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French presidential campaign spotlights Muslim headscarves

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By ELAINE GANLEY and DANIEL COLE

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Trust me, it's really not all about headscarves.

FT's Anne-Sylvaine Chassany, in Upcoming World News, summed up what the landscape looks like as of today:

While the President came first in the first round of the French election on Sunday, Marine Le Pen achieved her highest first-round vote yet. Now, polling suggests the National Rally leader will soak up a good proportion of votes from those who backed candidates in the early state of the election but have since been knocked out.

Ifop-Fiducial asked voters after the publication of first-round results who they would back in the second. The results showed the run-off voting could produce a very tight result, with Mr Macron projected at 38.8 percent and Ms Le Pen less than three points behind at 36.1.

Financial Times World News Editor Anne-Sylvaine Chassany said it would be particularly interesting to see how those who previously cast their vote for left-leaning candidate Jean-Luc Mélenchon would act later this month. She wrote in a post on Twitter that swing voters gave Mr Macron “the benefit of the doubt” in the last presidential election, but now “deeply dislike him”. Ms Chassany said: “[They] even think he is as toxic as Le Pen (for different reasons).”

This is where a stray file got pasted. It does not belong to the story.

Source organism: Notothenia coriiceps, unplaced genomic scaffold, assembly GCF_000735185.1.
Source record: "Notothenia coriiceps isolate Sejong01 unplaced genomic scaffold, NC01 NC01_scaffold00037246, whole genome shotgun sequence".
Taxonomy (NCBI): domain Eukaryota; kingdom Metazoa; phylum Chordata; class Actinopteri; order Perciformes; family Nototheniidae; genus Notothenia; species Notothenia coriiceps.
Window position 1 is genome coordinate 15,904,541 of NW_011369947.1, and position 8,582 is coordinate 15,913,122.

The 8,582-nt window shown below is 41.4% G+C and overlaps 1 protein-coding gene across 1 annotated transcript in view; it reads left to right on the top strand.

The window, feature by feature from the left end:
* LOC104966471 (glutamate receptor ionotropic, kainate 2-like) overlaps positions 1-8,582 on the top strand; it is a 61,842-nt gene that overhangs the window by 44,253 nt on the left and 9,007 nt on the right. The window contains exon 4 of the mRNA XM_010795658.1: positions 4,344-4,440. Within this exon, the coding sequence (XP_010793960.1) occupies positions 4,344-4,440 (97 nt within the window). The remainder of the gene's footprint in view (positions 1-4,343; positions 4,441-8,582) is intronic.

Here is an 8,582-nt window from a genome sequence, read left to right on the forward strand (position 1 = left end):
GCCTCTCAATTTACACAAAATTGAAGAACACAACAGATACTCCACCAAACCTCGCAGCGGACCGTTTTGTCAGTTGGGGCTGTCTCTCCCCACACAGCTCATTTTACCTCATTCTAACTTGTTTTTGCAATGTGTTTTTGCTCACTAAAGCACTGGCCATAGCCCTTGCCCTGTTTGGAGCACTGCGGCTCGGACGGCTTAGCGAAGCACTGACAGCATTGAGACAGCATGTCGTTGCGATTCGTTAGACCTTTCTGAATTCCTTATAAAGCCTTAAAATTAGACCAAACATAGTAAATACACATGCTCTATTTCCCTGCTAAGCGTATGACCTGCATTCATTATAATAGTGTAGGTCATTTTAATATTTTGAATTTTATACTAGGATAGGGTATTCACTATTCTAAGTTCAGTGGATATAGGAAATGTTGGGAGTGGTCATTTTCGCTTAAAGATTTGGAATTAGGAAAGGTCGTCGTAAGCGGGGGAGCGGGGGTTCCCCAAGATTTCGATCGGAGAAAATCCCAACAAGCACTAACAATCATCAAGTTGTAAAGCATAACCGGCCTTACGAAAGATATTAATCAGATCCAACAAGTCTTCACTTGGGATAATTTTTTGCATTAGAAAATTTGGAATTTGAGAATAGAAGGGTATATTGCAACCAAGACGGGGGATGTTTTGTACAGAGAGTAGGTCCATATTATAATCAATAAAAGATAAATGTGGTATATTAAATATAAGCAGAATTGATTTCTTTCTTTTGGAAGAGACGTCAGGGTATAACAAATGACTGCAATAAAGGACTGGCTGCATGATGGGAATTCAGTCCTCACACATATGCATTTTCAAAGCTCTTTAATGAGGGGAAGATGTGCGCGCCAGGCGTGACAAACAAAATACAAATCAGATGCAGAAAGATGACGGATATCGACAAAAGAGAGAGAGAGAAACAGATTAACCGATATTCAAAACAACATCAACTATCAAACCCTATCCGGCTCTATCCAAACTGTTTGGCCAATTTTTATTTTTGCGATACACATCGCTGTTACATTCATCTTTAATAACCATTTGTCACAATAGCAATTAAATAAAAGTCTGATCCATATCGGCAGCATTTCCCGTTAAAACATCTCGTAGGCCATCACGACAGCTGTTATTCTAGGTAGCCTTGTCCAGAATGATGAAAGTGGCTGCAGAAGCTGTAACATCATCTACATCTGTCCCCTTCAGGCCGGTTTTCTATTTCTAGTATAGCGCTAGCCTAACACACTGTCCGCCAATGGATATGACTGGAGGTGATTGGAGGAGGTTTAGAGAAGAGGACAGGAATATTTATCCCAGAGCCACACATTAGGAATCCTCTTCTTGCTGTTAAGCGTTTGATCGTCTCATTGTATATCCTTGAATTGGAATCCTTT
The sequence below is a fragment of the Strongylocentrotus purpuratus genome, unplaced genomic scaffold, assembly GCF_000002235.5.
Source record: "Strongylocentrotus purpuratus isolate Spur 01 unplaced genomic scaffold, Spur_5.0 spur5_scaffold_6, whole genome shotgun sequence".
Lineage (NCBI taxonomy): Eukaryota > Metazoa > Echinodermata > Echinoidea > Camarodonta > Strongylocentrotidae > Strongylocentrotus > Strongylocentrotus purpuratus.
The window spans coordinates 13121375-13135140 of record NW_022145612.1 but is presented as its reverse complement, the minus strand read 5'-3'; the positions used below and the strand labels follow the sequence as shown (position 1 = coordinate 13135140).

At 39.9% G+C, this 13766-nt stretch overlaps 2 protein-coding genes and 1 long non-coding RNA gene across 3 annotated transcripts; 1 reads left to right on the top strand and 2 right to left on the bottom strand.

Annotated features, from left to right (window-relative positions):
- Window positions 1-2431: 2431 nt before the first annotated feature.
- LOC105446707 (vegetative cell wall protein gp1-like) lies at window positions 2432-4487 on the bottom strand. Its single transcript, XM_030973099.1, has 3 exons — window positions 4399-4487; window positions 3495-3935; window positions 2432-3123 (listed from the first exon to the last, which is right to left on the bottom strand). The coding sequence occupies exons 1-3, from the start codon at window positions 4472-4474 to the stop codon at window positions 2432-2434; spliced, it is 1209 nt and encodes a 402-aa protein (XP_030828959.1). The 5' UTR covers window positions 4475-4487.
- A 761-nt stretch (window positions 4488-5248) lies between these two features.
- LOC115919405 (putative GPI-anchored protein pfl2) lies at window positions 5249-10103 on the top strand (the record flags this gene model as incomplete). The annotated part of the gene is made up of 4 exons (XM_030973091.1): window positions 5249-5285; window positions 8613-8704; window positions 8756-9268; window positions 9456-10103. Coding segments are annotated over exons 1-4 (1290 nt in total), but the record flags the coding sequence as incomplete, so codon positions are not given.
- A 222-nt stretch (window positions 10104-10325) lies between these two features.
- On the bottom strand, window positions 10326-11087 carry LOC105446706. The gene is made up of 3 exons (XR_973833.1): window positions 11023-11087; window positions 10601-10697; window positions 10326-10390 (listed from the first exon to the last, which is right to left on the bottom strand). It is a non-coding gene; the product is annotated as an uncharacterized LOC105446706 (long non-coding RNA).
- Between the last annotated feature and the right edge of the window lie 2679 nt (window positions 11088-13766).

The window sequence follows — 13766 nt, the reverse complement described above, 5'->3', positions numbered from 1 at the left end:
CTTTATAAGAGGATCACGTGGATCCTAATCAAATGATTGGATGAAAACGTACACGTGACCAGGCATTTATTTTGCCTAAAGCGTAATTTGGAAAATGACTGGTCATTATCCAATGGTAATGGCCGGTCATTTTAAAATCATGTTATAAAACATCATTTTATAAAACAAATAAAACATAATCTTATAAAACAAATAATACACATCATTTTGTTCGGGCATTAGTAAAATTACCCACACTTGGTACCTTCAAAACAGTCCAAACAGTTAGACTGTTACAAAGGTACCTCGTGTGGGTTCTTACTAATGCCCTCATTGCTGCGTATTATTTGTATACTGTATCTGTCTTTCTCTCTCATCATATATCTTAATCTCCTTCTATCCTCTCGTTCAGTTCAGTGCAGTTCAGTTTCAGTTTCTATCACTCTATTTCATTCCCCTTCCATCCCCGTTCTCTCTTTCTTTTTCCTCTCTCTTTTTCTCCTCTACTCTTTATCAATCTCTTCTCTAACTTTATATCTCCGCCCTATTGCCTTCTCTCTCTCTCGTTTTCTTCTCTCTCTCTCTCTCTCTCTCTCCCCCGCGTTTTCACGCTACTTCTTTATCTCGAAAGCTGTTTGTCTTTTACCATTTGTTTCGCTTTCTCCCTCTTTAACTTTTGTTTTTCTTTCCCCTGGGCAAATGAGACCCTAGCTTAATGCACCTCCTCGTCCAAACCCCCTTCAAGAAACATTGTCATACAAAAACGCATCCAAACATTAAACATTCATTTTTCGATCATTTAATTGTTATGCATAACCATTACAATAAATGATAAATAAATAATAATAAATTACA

Perhaps anticipating the possibility of more left-wing voters considering putting their cross in her box in the election’s run-off voting, Ms Le Pen last week signalled she will be willing to appoint leftists in her Government if she comes top. She told RTL radio she would “probably not” work with people on the ‘far-left’, but “could very well have people” closer to the “centre ground”. “In other words, a sovereigns left, a left which supports re-industrialisation, the defence of our great industries.”

Ifop-Fiducial’s polling also showed the vast majority who voted for the more right-leaning Eric Zemmour in the first round would throw their weight behind Ms Le Pen, along with around one third of those who backed Valérie Pécresse, Soyons libres (“Let’s be free”) party leader. Meanwhile, 14.2 percent of those polled said they would abstain from voting altogether and 10.8 percent did not vote either way. The results do not, however, consider those who chose not to vote in the first round of the election, the turnout of which was around 74 percent.

-2 ( +0 / -2 )

I believe from some movies I watched non-muslim women's wears headscarfs, too. Especially when they are traveling in a convertible. They can be banned, too? Right?

3 ( +5 / -2 )

Well, the french area of Canada has banned them for anyone working in any job that is part of the civil service so teachers, nurses, bus drivers, day care workers, home care workers, doctors, cannot wear them.